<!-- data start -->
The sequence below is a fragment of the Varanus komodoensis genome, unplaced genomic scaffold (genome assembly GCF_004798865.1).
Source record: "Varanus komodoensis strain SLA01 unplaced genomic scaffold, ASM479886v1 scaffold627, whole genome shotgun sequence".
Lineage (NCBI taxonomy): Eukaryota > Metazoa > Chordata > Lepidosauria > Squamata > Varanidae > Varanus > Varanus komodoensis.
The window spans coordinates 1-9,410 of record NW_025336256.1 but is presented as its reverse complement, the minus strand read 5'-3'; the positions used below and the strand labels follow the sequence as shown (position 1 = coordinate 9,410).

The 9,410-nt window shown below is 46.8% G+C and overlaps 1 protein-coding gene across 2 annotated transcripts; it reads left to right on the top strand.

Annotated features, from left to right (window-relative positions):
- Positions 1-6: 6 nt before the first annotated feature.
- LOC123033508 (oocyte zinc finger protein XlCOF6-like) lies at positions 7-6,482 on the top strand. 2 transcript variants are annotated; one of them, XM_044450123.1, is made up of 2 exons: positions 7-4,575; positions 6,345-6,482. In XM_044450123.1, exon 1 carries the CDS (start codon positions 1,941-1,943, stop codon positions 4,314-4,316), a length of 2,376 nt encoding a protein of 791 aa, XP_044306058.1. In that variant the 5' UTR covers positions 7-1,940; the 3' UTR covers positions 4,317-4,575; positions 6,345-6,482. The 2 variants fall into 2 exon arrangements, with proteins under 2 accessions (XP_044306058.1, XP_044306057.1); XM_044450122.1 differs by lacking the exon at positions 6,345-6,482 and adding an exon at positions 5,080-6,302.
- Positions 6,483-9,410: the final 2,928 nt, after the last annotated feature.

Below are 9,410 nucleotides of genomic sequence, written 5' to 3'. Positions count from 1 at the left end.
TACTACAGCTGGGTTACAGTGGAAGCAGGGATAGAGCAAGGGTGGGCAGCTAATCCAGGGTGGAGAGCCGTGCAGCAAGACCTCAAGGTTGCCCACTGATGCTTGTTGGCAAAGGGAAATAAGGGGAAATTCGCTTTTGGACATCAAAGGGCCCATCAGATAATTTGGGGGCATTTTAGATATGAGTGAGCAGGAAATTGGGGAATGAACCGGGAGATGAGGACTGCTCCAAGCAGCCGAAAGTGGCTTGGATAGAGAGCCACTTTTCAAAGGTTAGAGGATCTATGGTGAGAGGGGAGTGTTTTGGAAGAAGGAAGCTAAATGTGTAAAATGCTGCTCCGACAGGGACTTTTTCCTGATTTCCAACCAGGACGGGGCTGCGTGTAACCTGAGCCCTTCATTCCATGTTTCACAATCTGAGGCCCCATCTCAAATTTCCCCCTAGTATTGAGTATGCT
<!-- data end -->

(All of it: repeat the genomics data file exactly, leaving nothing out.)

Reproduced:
The sequence below is a fragment of the Varanus komodoensis genome, unplaced genomic scaffold (genome assembly GCF_004798865.1).
Source record: "Varanus komodoensis strain SLA01 unplaced genomic scaffold, ASM479886v1 scaffold627, whole genome shotgun sequence".
Lineage (NCBI taxonomy): Eukaryota > Metazoa > Chordata > Lepidosauria > Squamata > Varanidae > Varanus > Varanus komodoensis.
The window spans coordinates 1-9,410 of record NW_025336256.1 but is presented as its reverse complement, the minus strand read 5'-3'; the positions used below and the strand labels follow the sequence as shown (position 1 = coordinate 9,410).

The 9,410-nt window shown below is 46.8% G+C and overlaps 1 protein-coding gene across 2 annotated transcripts; it reads left to right on the top strand.

Annotated features, from left to right (window-relative positions):
- Positions 1-6: 6 nt before the first annotated feature.
- LOC123033508 (oocyte zinc finger protein XlCOF6-like) lies at positions 7-6,482 on the top strand. 2 transcript variants are annotated; one of them, XM_044450123.1, is made up of 2 exons: positions 7-4,575; positions 6,345-6,482. In XM_044450123.1, exon 1 carries the CDS (start codon positions 1,941-1,943, stop codon positions 4,314-4,316), a length of 2,376 nt encoding a protein of 791 aa, XP_044306058.1. In that variant the 5' UTR covers positions 7-1,940; the 3' UTR covers positions 4,317-4,575; positions 6,345-6,482. The 2 variants fall into 2 exon arrangements, with proteins under 2 accessions (XP_044306058.1, XP_044306057.1); XM_044450122.1 differs by lacking the exon at positions 6,345-6,482 and adding an exon at positions 5,080-6,302.
- Positions 6,483-9,410: the final 2,928 nt, after the last annotated feature.

Below are 9,410 nucleotides of genomic sequence, written 5' to 3'. Positions count from 1 at the left end.
TACTACAGCTGGGTTACAGTGGAAGCAGGGATAGAGCAAGGGTGGGCAGCTAATCCAGGGTGGAGAGCCGTGCAGCAAGACCTCAAGGTTGCCCACTGATGCTTGTTGGCAAAGGGAAATAAGGGGAAATTCGCTTTTGGACATCAAAGGGCCCATCAGATAATTTGGGGGCATTTTAGATATGAGTGAGCAGGAAATTGGGGAATGAACCGGGAGATGAGGACTGCTCCAAGCAGCCGAAAGTGGCTTGGATAGAGAGCCACTTTTCAAAGGTTAGAGGATCTATGGTGAGAGGGGAGTGTTTTGGAAGAAGGAAGCTAAATGTGTAAAATGCTGCTCCGACAGGGACTTTTTCCTGATTTCCAACCAGGACGGGGCTGCGTGTAACCTGAGCCCTTCATTCCATGTTTCACAATCTGAGGCCCCATCTCAAATTTCCCCCTAGTATTGAGTATGCT